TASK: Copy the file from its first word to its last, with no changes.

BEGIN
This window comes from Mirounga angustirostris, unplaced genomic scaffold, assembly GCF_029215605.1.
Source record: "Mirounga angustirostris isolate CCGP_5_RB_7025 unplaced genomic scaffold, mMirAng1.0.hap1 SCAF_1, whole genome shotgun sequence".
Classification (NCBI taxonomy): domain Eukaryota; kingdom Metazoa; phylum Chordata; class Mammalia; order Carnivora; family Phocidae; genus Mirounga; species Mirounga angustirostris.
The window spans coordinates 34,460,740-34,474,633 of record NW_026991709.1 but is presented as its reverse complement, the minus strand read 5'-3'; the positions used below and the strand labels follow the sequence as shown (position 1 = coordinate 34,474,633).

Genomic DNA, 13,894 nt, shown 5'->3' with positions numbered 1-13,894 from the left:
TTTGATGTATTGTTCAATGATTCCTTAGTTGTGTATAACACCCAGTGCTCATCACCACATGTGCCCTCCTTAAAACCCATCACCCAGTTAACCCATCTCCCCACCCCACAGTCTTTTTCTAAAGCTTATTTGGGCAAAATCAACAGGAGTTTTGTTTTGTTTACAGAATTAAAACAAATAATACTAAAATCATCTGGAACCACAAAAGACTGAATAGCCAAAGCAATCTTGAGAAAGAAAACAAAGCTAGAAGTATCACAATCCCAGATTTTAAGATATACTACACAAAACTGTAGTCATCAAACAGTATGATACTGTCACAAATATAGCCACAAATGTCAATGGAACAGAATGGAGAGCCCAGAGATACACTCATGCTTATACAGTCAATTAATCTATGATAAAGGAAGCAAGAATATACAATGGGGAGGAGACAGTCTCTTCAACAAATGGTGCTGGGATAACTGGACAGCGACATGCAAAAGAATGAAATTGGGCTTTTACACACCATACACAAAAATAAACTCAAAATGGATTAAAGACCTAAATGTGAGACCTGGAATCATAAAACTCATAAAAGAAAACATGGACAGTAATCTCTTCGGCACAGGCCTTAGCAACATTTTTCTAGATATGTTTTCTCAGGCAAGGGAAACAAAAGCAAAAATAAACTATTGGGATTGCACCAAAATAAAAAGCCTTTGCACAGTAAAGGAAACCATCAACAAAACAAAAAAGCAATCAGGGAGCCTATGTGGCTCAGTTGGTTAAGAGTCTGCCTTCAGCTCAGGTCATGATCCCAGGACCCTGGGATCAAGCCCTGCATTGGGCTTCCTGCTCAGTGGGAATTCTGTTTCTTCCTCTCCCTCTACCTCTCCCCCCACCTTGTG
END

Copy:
This window comes from Mirounga angustirostris, unplaced genomic scaffold, assembly GCF_029215605.1.
Source record: "Mirounga angustirostris isolate CCGP_5_RB_7025 unplaced genomic scaffold, mMirAng1.0.hap1 SCAF_1, whole genome shotgun sequence".
Classification (NCBI taxonomy): domain Eukaryota; kingdom Metazoa; phylum Chordata; class Mammalia; order Carnivora; family Phocidae; genus Mirounga; species Mirounga angustirostris.
The window spans coordinates 34,460,740-34,474,633 of record NW_026991709.1 but is presented as its reverse complement, the minus strand read 5'-3'; the positions used below and the strand labels follow the sequence as shown (position 1 = coordinate 34,474,633).

Genomic DNA, 13,894 nt, shown 5'->3' with positions numbered 1-13,894 from the left:
TTTGATGTATTGTTCAATGATTCCTTAGTTGTGTATAACACCCAGTGCTCATCACCACATGTGCCCTCCTTAAAACCCATCACCCAGTTAACCCATCTCCCCACCCCACAGTCTTTTTCTAAAGCTTATTTGGGCAAAATCAACAGGAGTTTTGTTTTGTTTACAGAATTAAAACAAATAATACTAAAATCATCTGGAACCACAAAAGACTGAATAGCCAAAGCAATCTTGAGAAAGAAAACAAAGCTAGAAGTATCACAATCCCAGATTTTAAGATATACTACACAAAACTGTAGTCATCAAACAGTATGATACTGTCACAAATATAGCCACAAATGTCAATGGAACAGAATGGAGAGCCCAGAGATACACTCATGCTTATACAGTCAATTAATCTATGATAAAGGAAGCAAGAATATACAATGGGGAGGAGACAGTCTCTTCAACAAATGGTGCTGGGATAACTGGACAGCGACATGCAAAAGAATGAAATTGGGCTTTTACACACCATACACAAAAATAAACTCAAAATGGATTAAAGACCTAAATGTGAGACCTGGAATCATAAAACTCATAAAAGAAAACATGGACAGTAATCTCTTCGGCACAGGCCTTAGCAACATTTTTCTAGATATGTTTTCTCAGGCAAGGGAAACAAAAGCAAAAATAAACTATTGGGATTGCACCAAAATAAAAAGCCTTTGCACAGTAAAGGAAACCATCAACAAAACAAAAAAGCAATCAGGGAGCCTATGTGGCTCAGTTGGTTAAGAGTCTGCCTTCAGCTCAGGTCATGATCCCAGGACCCTGGGATCAAGCCCTGCATTGGGCTTCCTGCTCAGTGGGAATTCTGTTTCTTCCTCTCCCTCTACCTCTCCCCCCACCTTGTG